Shifted North would put Denny Station on Westlake Avenue north of Denny Way where Sound Transit said a nearby Vulcan property would allow a large enough staging option to allow construction decking on Westlake, which would allow it to remain open to traffic during construction. (Sound Transit)

At the meeting, Seattle Mayor Bruce Harrell tried to ameliorate business concerns surrounding the previously preferred Denny Westlake (DT-1) alternative while securing the South Lake Union station by supporting the Denny Westlake Shifted North option, even though it was estimated to cost $170 million more. Denny Westlake Shifted North, as the name suggests, moves the station location a little further north from Denny Westlake (DT-1) that was planned on Westlake Avenue between Blanchard and Lenora Streets.

The Denny Westlake Shifted North station, if built, would be constructed partially within the Westlake Avenue right-of-way and partially on private property, providing the start of a curve to the northwest to reach the following station. The station would straddle Denny Way with a portion of it sliding just to its south but mostly situated on the north side. Mitigating traffic impacts, as modest as they would be for drivers, the street would be decked to provide relatively unimpeded flow while constructing the station below and on private property. The South Lake Union Streetcar, however, may need to be suspended during construction if temporary tracks couldn’t be installed.

A 10-minute walkshed map shows the preferred South Lake Union station location in relation to potential Denny and Uptown stations. (Sound Transit)

Building a South Lake Union station is not only viewed as complimentary to adjacent stations, but also a critical linchpin for the light rail extension in Seattle, as Harrell told the board. That’s because the agency projects the station would serve 10,000 riders per day, would provide a key transfer point for bus riders, and would serve existing and rapidly growing mixed-use areas of Uptown and South Lake Union. The station would also act as a relief station for Climate Pledge Arena and Seattle Center events while supporting Memorial Stadium and other Seattle Center attractions like MoPOP and the Space Needle.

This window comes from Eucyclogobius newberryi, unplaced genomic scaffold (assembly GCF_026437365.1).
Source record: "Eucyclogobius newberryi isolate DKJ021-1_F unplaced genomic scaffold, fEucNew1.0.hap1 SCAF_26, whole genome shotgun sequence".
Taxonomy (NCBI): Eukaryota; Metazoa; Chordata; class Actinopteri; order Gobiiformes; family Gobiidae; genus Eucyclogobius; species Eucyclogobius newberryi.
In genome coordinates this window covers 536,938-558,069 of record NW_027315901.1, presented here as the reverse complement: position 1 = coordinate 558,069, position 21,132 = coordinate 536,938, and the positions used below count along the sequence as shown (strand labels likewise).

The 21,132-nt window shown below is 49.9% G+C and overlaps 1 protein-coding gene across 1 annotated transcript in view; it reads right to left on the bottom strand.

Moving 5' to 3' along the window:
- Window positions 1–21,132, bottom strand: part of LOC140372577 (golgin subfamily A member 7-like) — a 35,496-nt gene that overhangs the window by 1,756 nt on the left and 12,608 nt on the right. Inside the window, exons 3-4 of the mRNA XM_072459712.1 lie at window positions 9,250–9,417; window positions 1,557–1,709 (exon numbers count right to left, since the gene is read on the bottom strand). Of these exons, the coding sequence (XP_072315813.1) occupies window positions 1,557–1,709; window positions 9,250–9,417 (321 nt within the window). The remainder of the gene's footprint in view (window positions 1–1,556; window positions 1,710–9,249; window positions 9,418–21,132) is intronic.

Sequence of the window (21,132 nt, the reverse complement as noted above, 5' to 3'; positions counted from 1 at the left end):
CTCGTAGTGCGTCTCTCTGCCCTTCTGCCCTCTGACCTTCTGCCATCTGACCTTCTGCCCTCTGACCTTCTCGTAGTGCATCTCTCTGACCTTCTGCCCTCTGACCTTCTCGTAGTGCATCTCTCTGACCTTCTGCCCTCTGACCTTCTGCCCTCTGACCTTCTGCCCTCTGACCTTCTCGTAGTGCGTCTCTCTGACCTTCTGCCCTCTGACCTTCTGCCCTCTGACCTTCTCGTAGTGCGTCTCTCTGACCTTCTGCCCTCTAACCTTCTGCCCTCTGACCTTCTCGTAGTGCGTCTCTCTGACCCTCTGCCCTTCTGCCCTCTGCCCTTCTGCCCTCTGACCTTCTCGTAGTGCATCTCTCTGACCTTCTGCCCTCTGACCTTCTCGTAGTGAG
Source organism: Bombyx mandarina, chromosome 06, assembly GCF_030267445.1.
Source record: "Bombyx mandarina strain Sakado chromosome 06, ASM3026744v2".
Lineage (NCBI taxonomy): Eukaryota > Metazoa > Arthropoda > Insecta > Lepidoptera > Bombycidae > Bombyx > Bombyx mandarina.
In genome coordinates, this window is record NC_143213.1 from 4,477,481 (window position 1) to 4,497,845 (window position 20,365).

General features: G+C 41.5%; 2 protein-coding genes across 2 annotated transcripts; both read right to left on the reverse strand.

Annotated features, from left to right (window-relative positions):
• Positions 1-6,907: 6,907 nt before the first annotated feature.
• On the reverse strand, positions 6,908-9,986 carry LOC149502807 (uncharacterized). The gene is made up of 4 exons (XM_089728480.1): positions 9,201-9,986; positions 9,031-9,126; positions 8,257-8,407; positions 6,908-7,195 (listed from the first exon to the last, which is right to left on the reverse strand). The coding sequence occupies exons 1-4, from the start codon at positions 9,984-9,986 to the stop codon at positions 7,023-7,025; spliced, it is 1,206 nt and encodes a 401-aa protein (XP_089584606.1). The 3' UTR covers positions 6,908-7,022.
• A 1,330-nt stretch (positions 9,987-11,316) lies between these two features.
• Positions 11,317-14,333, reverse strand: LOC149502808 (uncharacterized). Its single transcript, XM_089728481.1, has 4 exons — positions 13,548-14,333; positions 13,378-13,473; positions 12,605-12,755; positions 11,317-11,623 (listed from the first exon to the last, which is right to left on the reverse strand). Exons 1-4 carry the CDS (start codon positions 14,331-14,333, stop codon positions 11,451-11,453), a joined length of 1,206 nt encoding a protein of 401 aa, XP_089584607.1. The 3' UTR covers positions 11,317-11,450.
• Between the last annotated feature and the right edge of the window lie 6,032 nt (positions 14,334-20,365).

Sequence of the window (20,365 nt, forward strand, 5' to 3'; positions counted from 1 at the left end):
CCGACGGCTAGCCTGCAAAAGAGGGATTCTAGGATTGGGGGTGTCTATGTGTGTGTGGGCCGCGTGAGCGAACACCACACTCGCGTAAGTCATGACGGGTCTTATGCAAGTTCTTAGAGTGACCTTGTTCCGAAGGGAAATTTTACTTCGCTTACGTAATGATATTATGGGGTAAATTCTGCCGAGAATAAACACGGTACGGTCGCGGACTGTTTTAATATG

During the July board meeting, Snohomish County Executive Dave Somers opposed Harrell’s preferred station proposal, arguing instead for consolidation of the Denny and South Lake Union stations by way of the Denny Westlake Shifted West station location. Somers said that the sacrifice was worth it even though it would mean pushing about 8,000 Link boardings to sluggish buses navigating congested streets in the area. Using some unorthodox accounting to justify his position, Somers said consolidation would save $600 million — dollars that wouldn’t even come from his subarea.

King County Councilmember Claudia Balducci countered Somers’ inventive math.

“It’s a little wrong to suggest that the gap between our preferred alternative and this is $600 million, the gap is far less than that,” Balducci said. “The only way you get to $600 million is to assume that Denny Westlake Shifted West was our preferred alternative — and it never was — and then say we’re forgoing the cost savings of deleting a station. And let me just say, with that kind of logic, we shouldn’t build any stations, we’d save a ton of money.”